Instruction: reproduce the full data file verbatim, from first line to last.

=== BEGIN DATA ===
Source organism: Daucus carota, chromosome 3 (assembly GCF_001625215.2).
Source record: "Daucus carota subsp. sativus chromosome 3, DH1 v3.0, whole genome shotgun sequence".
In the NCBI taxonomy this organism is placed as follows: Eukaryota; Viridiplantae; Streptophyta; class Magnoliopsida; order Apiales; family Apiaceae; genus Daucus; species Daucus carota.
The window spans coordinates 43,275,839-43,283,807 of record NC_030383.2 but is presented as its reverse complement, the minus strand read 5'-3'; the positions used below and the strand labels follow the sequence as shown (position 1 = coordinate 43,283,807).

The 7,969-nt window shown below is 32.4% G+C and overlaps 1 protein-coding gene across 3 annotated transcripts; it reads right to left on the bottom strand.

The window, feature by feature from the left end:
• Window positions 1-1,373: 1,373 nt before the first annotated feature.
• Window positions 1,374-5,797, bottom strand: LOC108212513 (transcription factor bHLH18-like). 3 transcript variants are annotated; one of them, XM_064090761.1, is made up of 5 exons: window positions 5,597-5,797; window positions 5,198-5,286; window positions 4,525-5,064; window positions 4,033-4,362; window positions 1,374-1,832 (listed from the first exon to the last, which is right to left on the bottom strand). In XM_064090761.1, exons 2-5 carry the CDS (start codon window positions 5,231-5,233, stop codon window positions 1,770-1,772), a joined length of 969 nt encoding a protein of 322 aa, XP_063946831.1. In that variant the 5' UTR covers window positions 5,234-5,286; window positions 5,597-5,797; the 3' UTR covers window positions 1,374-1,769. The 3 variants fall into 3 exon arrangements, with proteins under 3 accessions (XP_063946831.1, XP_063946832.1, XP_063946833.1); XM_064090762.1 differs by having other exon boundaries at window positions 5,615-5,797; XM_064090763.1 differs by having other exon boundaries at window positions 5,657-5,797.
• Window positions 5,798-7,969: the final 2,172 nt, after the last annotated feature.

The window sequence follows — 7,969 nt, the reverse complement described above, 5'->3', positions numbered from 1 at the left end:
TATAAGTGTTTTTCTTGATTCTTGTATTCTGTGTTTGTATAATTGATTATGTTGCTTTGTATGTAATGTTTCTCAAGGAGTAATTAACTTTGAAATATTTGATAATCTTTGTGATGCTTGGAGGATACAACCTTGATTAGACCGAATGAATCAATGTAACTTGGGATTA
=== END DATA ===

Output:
Source organism: Daucus carota, chromosome 3 (assembly GCF_001625215.2).
Source record: "Daucus carota subsp. sativus chromosome 3, DH1 v3.0, whole genome shotgun sequence".
In the NCBI taxonomy this organism is placed as follows: Eukaryota; Viridiplantae; Streptophyta; class Magnoliopsida; order Apiales; family Apiaceae; genus Daucus; species Daucus carota.
The window spans coordinates 43,275,839-43,283,807 of record NC_030383.2 but is presented as its reverse complement, the minus strand read 5'-3'; the positions used below and the strand labels follow the sequence as shown (position 1 = coordinate 43,283,807).

The 7,969-nt window shown below is 32.4% G+C and overlaps 1 protein-coding gene across 3 annotated transcripts; it reads right to left on the bottom strand.

The window, feature by feature from the left end:
• Window positions 1-1,373: 1,373 nt before the first annotated feature.
• Window positions 1,374-5,797, bottom strand: LOC108212513 (transcription factor bHLH18-like). 3 transcript variants are annotated; one of them, XM_064090761.1, is made up of 5 exons: window positions 5,597-5,797; window positions 5,198-5,286; window positions 4,525-5,064; window positions 4,033-4,362; window positions 1,374-1,832 (listed from the first exon to the last, which is right to left on the bottom strand). In XM_064090761.1, exons 2-5 carry the CDS (start codon window positions 5,231-5,233, stop codon window positions 1,770-1,772), a joined length of 969 nt encoding a protein of 322 aa, XP_063946831.1. In that variant the 5' UTR covers window positions 5,234-5,286; window positions 5,597-5,797; the 3' UTR covers window positions 1,374-1,769. The 3 variants fall into 3 exon arrangements, with proteins under 3 accessions (XP_063946831.1, XP_063946832.1, XP_063946833.1); XM_064090762.1 differs by having other exon boundaries at window positions 5,615-5,797; XM_064090763.1 differs by having other exon boundaries at window positions 5,657-5,797.
• Window positions 5,798-7,969: the final 2,172 nt, after the last annotated feature.

The window sequence follows — 7,969 nt, the reverse complement described above, 5'->3', positions numbered from 1 at the left end:
TATAAGTGTTTTTCTTGATTCTTGTATTCTGTGTTTGTATAATTGATTATGTTGCTTTGTATGTAATGTTTCTCAAGGAGTAATTAACTTTGAAATATTTGATAATCTTTGTGATGCTTGGAGGATACAACCTTGATTAGACCGAATGAATCAATGTAACTTGGGATTA